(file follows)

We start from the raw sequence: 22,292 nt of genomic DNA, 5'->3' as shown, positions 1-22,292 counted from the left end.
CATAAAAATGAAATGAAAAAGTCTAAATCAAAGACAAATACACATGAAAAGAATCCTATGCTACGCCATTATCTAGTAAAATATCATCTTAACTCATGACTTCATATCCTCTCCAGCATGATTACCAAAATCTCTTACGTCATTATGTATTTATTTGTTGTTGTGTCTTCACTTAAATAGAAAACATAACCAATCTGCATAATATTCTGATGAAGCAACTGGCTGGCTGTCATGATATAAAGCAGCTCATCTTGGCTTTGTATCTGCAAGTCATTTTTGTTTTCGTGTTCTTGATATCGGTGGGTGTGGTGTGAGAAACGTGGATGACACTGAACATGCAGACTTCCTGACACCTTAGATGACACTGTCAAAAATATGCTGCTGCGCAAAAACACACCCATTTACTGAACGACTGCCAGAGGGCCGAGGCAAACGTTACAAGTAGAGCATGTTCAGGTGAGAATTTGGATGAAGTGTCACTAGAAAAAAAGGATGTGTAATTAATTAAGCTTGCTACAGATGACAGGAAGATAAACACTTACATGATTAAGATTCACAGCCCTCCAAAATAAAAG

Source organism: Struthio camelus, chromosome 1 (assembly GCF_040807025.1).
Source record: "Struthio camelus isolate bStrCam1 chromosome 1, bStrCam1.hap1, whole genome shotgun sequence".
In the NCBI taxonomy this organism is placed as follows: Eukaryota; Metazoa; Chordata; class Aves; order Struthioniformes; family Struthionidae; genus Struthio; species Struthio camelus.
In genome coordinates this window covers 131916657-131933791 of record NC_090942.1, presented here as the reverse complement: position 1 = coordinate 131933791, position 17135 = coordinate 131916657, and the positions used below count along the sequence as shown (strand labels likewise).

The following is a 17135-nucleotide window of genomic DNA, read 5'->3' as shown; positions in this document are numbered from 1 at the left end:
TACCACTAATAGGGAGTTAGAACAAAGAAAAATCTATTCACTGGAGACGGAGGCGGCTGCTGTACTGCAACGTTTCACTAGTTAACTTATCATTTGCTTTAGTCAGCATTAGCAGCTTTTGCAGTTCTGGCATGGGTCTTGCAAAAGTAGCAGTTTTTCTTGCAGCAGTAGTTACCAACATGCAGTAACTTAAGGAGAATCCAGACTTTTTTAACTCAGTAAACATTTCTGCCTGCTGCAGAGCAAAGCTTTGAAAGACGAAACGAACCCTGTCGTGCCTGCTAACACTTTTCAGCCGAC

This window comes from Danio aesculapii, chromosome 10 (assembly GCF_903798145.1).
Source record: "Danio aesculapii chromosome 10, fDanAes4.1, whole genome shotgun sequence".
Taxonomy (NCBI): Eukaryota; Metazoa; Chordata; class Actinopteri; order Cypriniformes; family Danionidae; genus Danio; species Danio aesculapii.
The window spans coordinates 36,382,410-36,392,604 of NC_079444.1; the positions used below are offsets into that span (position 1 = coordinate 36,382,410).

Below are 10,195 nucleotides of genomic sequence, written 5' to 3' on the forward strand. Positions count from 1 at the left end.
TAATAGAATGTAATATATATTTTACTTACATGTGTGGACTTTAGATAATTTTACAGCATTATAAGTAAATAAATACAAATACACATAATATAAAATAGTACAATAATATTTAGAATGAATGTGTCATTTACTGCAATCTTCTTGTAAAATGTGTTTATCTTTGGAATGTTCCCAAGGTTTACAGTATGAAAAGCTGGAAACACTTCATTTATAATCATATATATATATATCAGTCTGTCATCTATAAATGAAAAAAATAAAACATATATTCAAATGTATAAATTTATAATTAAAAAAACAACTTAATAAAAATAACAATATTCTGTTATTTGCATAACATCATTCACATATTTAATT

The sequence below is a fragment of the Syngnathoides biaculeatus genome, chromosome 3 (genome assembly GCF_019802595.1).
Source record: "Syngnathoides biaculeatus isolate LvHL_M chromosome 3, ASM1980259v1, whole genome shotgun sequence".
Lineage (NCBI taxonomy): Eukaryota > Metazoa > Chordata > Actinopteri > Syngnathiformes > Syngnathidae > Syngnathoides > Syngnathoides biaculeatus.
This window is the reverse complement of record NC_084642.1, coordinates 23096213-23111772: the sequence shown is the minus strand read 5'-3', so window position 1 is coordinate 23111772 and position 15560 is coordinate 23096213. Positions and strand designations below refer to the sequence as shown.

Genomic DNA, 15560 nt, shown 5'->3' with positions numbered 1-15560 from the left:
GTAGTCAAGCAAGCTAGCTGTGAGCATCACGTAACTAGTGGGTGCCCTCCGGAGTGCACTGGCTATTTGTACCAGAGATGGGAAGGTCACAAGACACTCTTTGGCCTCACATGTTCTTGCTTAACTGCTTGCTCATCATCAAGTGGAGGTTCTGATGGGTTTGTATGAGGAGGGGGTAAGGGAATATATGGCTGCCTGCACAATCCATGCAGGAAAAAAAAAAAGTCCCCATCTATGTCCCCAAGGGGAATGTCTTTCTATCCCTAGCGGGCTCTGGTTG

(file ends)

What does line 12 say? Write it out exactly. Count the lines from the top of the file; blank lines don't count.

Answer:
The window spans coordinates 36,382,410-36,392,604 of NC_079444.1; the positions used below are offsets into that span (position 1 = coordinate 36,382,410).